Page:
Some 5,000 years ago, the ancient Irish built a mound tomb at Newgrange, in the Boyne Valley, a couple of hours north of today's Dublin.
From the outside, the giant structure looks like a green hill, a grass-covered hillock rising up from the broad valley. But it's manmade. Inside, long-ago craftsmen dug out a long corridor and burial chamber, and lined the walls with rock. These builders—or their religious leaders—clearly understood the skies: Every year on the morning of the winter solstice, the rays of the rising sun flood the passageway. On this day, and this day only, the ancient tomb fills with light.
"It's amazing that at the winter solstice, the light pierces through to the back wall," says Nanette Robinson, artistic director of ZUZI! Dance Company, who visited Ireland seven years ago. "It inspired me."
Newgrange, its magical light and the triple spirals carved onto its rocks moved her to create a suite of Irish dance works, two of which will be reprised in the company's 13th annual winter solstice show.
"This is a Best of ZUZI! Solstice Celebration," Robinson explains. "Some of the dances are from other years, plus we have some new choreography."
The company had a busy year, twice staging the ambitious full-evening work Crossing Boundaries, a border work with live music performed by Pablo Peregrina. ZUZI danced Crossing Boundaries both in the spring and the fall, leaving little time for the creation of a whole new solstice show.
"It's our opportunity to bring back old favorites," Robinson says cheerfully.
A highlight of the best-of show is a guest appearance by former company member Nathan Dryden, a gifted aerial dancer. Dryden will dance a trapeze solo. Singer and guitarist Peregrina will perform along with a number of the evening's pieces, which will include modern dances on the ground and high-flying works in the air.
Winter solstice is the shortest day and longest night of the year, and ZUZI! has marked it each year by treating it as a festival of light. Lighted candles guide audience members out of the dark night and into the theater; onstage, the dancers perform work about light in the darkness—both literal and metaphorical.
Several of this year's pieces, including Robinson's Irish works, are specifically linked to the solstice, which this year falls on Tuesday, Dec. 21.
The first is "White Fields," a solo Robinson dances herself. That piece leads into "Enchantment," a work for six dancers, much of it performed above the stage on an aerial apparatus. Created by Mark Miceli, the contraption has "three ladders attached to two hoops," Robinson says. It partly represents the ladders found in rural Ireland that walkers use to climb over fences, and it partly evokes the triple spiral found carved into the rocks at Newgrange and other places in Ireland.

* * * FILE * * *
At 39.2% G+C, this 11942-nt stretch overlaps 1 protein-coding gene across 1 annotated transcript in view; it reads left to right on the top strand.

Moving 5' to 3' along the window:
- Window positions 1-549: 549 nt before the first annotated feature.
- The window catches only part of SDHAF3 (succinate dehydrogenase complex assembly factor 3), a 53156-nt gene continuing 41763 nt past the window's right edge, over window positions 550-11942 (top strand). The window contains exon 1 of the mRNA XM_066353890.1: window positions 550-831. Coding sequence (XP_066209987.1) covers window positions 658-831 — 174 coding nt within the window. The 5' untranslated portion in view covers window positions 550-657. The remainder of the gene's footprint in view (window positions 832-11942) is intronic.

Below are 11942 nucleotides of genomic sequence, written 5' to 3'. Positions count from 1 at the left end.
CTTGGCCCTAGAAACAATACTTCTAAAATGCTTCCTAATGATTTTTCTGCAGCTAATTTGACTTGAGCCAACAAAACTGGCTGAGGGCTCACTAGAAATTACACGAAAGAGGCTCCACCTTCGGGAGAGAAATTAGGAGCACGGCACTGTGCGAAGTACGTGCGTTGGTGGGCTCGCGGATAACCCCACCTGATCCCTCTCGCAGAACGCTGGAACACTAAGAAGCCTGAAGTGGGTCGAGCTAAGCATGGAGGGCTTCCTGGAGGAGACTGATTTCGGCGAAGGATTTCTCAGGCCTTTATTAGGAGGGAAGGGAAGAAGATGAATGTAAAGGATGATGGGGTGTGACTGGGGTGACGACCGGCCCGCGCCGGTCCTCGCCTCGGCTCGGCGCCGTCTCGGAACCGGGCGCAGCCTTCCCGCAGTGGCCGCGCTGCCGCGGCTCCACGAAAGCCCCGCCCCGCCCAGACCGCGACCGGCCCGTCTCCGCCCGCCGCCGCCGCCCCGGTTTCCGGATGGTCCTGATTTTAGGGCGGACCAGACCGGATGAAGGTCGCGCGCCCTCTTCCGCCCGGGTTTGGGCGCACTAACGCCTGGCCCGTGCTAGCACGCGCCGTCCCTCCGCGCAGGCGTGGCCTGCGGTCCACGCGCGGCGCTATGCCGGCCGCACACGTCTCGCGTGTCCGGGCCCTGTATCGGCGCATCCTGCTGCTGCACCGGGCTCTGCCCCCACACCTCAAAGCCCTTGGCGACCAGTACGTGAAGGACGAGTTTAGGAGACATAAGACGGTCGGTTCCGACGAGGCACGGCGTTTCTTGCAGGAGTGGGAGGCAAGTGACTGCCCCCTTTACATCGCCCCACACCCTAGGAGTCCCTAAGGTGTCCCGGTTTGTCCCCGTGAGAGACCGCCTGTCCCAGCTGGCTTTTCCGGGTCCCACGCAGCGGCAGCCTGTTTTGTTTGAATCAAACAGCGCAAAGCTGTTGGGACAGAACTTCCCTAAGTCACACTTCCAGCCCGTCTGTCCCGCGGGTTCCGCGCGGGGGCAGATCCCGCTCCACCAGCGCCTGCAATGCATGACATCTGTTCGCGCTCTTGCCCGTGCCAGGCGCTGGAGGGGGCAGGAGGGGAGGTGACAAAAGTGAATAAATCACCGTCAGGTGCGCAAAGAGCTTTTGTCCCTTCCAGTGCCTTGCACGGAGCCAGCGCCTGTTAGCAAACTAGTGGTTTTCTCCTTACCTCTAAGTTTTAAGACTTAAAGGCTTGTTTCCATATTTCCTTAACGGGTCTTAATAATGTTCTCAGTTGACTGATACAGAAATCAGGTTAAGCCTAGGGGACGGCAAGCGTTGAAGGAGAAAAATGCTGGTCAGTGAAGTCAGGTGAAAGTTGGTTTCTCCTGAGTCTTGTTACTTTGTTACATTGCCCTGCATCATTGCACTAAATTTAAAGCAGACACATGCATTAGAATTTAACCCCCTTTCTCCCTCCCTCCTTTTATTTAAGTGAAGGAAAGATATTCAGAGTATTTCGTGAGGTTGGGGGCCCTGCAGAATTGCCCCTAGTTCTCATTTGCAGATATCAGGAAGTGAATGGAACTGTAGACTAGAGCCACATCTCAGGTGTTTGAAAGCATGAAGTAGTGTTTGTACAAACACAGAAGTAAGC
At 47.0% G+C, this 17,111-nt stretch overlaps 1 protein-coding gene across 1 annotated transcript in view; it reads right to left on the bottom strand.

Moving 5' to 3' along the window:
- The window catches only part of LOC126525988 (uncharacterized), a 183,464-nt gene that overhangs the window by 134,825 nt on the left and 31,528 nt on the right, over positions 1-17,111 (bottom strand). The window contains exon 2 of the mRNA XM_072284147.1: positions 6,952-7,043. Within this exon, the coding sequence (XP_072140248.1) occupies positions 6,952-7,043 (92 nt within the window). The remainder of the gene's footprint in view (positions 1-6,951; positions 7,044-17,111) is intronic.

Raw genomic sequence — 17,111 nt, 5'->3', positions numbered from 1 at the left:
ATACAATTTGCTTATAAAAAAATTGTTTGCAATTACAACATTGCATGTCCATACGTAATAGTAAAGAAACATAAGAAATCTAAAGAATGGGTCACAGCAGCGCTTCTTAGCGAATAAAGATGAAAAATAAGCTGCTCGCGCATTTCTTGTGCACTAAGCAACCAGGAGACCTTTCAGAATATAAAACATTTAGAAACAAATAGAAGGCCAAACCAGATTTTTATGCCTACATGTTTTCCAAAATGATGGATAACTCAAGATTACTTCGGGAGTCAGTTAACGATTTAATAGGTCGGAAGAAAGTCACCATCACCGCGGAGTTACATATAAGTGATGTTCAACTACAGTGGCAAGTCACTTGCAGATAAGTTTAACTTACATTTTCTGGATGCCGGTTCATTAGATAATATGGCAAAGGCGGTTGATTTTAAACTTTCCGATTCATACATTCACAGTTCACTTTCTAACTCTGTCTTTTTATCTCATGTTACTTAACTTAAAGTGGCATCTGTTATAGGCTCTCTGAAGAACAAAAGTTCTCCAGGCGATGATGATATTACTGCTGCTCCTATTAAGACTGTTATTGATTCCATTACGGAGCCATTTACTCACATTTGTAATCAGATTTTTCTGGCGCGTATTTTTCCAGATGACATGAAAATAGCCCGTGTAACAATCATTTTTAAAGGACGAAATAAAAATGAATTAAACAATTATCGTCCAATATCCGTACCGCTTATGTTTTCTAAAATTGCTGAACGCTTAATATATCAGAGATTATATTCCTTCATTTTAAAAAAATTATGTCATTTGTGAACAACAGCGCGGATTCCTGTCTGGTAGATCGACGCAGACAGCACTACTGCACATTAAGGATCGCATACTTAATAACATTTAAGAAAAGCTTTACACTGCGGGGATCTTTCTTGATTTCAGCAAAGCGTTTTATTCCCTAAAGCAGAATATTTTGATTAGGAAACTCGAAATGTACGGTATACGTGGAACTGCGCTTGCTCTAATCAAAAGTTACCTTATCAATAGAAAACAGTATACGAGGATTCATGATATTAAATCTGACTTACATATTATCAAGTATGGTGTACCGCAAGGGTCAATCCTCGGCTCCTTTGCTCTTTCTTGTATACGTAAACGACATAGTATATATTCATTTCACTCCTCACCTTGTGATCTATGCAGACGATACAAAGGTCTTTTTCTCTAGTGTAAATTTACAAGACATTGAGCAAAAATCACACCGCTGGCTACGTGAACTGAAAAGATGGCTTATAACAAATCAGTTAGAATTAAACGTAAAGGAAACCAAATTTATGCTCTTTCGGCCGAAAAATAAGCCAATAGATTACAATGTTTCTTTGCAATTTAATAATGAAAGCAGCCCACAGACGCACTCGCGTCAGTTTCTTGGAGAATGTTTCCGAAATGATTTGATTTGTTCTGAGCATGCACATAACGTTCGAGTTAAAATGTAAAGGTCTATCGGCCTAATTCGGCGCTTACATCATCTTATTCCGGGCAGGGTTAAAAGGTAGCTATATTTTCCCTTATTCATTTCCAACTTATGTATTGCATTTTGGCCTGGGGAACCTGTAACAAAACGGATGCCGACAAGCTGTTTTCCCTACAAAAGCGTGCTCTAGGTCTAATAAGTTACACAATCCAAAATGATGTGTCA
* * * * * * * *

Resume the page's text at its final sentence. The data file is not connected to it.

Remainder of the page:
"It's a symbol of the triple goddess," Robinson notes.
The six dancers in "Enchantment"—Beth Braun, Alison Hart, Audrey Copeland, Scott Bird, Darrell Wilmore and Kali Lucey—dance to a suite of recorded music, including traditional Irish music performed by Solas.
New company member Ekidai Laurie, a native of Korea, dances her work "Tune." A combination of traditional Korean and modern dance, the piece is set to Korean drum music. It alludes to a Korean solstice tradition, in which "people prepare red beans to ward off evil spirits and for good luck," Robinson says.
Other new works on the program include Robinson's "Awareness," performed to a new song with lyrics by Robinson and Peregrina, and music by Peregrina. Six women in the annual ZUZI! community workshop, none of them professional dancers, developed the piece under Robinson's direction.
"It's about breaking patterns or cycles," says Robinson, who also will dance, "about how peer pressure causes us not to really listen to what our heart is saying."
ZUZI's Sara Anderson Stewart created the new dance "Kinetic Sculpture" for the seven dancers in the Apprentice Company. Inspired by the work of visual artist Igor Shwabe of Scottsdale, the piece is danced to recorded music by Frenchwoman Claire Diterzi. Company member Hart set an as-yet-unnamed work on the eight kids in the Many Limbs Youth Company.